I Dare You!

by peter_budo

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0

I approach this problem by thinking of what can lead to blurry images, then eliminating those factors. Given your parameters, you will be sometimes shooting in low light with a long lens. That means opening up the aperture (reducing depth of field) or reducing shutter speed (increasing the chance of camera shake or subject movement), both of which can make ...


1

Think of it as more of a principle than a rule - you don't have to abide by it but it generally works. If your camera offers a grid overlay (select live-view if using a dSLR) try it out as the grid is commonly set to split the display up according to the Rule of Thirds. Try aligning your human subject(s) with the grid lines and see how "balanced" the image ...


2

The rule of thirds is a very arbitrary guideline, and there's really nothing magical about it. In its original form, it suggests that whenever you have a line or area of color within a photo and something which divides that line or field, you should split it so one section is a third of the thing and the other the remaining two thirds. So, if your portrait ...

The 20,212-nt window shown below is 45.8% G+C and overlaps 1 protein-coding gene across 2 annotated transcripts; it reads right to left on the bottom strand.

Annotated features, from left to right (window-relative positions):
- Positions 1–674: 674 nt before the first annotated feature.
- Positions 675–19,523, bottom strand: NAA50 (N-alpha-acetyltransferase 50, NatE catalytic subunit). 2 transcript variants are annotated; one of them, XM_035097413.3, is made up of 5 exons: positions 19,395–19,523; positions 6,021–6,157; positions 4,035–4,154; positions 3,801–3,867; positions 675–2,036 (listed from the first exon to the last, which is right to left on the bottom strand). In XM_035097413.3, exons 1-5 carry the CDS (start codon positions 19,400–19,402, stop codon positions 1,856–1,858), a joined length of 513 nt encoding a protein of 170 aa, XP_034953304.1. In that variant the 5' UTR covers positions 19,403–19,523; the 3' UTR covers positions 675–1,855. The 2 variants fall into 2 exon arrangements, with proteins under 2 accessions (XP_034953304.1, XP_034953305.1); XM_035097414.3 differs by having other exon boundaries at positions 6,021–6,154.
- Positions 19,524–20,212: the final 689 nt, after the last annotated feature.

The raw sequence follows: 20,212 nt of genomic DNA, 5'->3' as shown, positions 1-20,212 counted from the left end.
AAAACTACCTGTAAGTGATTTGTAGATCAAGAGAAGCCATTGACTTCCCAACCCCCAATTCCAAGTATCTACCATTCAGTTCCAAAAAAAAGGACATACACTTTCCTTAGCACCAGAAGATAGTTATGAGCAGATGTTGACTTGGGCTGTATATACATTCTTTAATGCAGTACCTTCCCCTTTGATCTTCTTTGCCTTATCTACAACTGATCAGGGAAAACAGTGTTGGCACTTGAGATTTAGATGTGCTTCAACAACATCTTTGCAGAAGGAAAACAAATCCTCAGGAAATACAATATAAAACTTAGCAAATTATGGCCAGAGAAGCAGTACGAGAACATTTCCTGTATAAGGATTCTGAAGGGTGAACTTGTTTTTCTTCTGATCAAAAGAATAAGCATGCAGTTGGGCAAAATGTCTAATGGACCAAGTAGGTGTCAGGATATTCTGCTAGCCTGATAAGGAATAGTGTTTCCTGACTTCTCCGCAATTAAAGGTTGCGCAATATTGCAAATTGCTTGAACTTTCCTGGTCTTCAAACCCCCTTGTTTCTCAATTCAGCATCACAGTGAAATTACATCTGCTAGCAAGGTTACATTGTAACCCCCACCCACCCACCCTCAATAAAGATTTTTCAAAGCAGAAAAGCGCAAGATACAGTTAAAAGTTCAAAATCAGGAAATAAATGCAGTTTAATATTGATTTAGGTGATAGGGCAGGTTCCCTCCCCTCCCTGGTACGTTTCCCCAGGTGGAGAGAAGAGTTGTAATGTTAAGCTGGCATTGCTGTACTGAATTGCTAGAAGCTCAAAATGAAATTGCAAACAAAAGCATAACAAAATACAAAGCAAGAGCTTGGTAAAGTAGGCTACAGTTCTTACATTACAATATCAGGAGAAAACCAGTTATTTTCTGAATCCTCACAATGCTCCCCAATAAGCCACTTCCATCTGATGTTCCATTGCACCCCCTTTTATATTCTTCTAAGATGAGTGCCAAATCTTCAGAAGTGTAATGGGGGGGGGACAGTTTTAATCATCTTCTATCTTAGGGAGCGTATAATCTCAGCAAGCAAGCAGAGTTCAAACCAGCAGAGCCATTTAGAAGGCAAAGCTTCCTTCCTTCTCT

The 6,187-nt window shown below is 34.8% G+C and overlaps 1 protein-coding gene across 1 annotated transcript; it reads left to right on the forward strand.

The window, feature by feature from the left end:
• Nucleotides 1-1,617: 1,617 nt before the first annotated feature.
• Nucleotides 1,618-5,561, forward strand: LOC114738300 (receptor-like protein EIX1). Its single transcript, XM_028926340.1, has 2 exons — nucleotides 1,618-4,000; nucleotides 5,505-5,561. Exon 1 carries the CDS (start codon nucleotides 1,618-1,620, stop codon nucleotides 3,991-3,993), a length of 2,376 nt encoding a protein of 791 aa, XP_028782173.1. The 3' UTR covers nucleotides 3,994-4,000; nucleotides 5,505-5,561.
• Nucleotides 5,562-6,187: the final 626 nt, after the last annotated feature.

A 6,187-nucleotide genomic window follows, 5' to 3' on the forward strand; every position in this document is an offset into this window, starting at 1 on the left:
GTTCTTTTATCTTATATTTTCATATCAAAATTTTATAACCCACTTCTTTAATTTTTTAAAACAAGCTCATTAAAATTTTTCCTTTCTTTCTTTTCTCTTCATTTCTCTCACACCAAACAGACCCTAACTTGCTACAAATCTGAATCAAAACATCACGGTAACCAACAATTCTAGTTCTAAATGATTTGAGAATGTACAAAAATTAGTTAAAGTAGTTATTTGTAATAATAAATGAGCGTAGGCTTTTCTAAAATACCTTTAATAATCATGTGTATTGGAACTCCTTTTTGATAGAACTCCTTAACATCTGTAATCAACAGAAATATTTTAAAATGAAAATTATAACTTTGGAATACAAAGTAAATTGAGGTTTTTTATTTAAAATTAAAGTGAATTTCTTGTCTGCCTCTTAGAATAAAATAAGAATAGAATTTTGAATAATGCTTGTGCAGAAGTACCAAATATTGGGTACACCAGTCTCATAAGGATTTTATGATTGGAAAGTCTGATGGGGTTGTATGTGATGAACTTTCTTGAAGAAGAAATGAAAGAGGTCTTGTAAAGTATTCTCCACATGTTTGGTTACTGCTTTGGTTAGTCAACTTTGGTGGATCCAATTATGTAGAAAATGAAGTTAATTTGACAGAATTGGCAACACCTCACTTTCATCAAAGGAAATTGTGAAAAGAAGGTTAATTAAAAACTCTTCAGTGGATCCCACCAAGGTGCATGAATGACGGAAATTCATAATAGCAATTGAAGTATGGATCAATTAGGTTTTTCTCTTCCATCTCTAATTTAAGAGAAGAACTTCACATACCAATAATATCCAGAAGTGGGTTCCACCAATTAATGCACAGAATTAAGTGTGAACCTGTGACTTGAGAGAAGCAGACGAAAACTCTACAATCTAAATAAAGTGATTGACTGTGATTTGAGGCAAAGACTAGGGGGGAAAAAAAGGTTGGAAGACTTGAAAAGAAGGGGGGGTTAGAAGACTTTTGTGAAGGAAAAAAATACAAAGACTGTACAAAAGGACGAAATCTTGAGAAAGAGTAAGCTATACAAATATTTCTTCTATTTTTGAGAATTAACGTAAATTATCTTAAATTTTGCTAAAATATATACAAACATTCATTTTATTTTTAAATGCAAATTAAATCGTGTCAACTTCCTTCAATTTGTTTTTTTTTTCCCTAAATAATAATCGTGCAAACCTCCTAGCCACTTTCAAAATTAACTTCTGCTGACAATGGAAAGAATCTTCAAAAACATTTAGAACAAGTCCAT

3

In addition to damned truth's answer, using live-view and zooming in on the eyes will allow you to ensure your focus point is exactly where you want it to be. Focal lengths between 80mm and 105mm offer a flattering perspective for portraiture, a 50mm prime on an APS-C crop-sensor body will give you the equivalent of an 80mm lens. Primes are nearly always ...


0

With family members who don't like their photo taken ever, I found that honesty and involvement on that person's terms really help. My wife used to hate every photo of her, taken by anybody, any time. I found that discussing what I am trying to achieve - in detail - and involving her in what the final shot will look like and most of all where it will be ...


2